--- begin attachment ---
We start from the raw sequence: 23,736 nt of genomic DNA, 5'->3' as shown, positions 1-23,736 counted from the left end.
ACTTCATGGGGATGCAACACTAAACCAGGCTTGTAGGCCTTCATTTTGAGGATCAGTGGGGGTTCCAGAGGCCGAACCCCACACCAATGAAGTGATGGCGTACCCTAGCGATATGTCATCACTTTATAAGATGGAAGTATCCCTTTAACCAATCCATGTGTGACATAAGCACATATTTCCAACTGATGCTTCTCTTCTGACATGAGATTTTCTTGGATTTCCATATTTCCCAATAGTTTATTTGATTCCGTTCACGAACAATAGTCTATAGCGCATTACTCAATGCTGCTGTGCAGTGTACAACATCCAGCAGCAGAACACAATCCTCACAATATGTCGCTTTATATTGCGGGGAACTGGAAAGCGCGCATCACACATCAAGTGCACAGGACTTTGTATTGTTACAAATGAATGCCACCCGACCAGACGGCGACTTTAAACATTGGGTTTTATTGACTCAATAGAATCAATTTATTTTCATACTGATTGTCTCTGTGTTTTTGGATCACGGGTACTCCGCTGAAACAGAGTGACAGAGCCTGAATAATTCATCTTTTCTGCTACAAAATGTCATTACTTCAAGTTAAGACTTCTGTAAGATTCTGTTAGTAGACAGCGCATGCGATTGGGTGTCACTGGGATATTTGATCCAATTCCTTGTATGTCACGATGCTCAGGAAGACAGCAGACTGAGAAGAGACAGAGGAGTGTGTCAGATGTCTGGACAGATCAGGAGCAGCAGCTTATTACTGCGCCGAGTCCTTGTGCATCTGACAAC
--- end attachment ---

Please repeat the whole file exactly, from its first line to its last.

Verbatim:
We start from the raw sequence: 23,736 nt of genomic DNA, 5'->3' as shown, positions 1-23,736 counted from the left end.
ACTTCATGGGGATGCAACACTAAACCAGGCTTGTAGGCCTTCATTTTGAGGATCAGTGGGGGTTCCAGAGGCCGAACCCCACACCAATGAAGTGATGGCGTACCCTAGCGATATGTCATCACTTTATAAGATGGAAGTATCCCTTTAACCAATCCATGTGTGACATAAGCACATATTTCCAACTGATGCTTCTCTTCTGACATGAGATTTTCTTGGATTTCCATATTTCCCAATAGTTTATTTGATTCCGTTCACGAACAATAGTCTATAGCGCATTACTCAATGCTGCTGTGCAGTGTACAACATCCAGCAGCAGAACACAATCCTCACAATATGTCGCTTTATATTGCGGGGAACTGGAAAGCGCGCATCACACATCAAGTGCACAGGACTTTGTATTGTTACAAATGAATGCCACCCGACCAGACGGCGACTTTAAACATTGGGTTTTATTGACTCAATAGAATCAATTTATTTTCATACTGATTGTCTCTGTGTTTTTGGATCACGGGTACTCCGCTGAAACAGAGTGACAGAGCCTGAATAATTCATCTTTTCTGCTACAAAATGTCATTACTTCAAGTTAAGACTTCTGTAAGATTCTGTTAGTAGACAGCGCATGCGATTGGGTGTCACTGGGATATTTGATCCAATTCCTTGTATGTCACGATGCTCAGGAAGACAGCAGACTGAGAAGAGACAGAGGAGTGTGTCAGATGTCTGGACAGATCAGGAGCAGCAGCTTATTACTGCGCCGAGTCCTTGTGCATCTGACAAC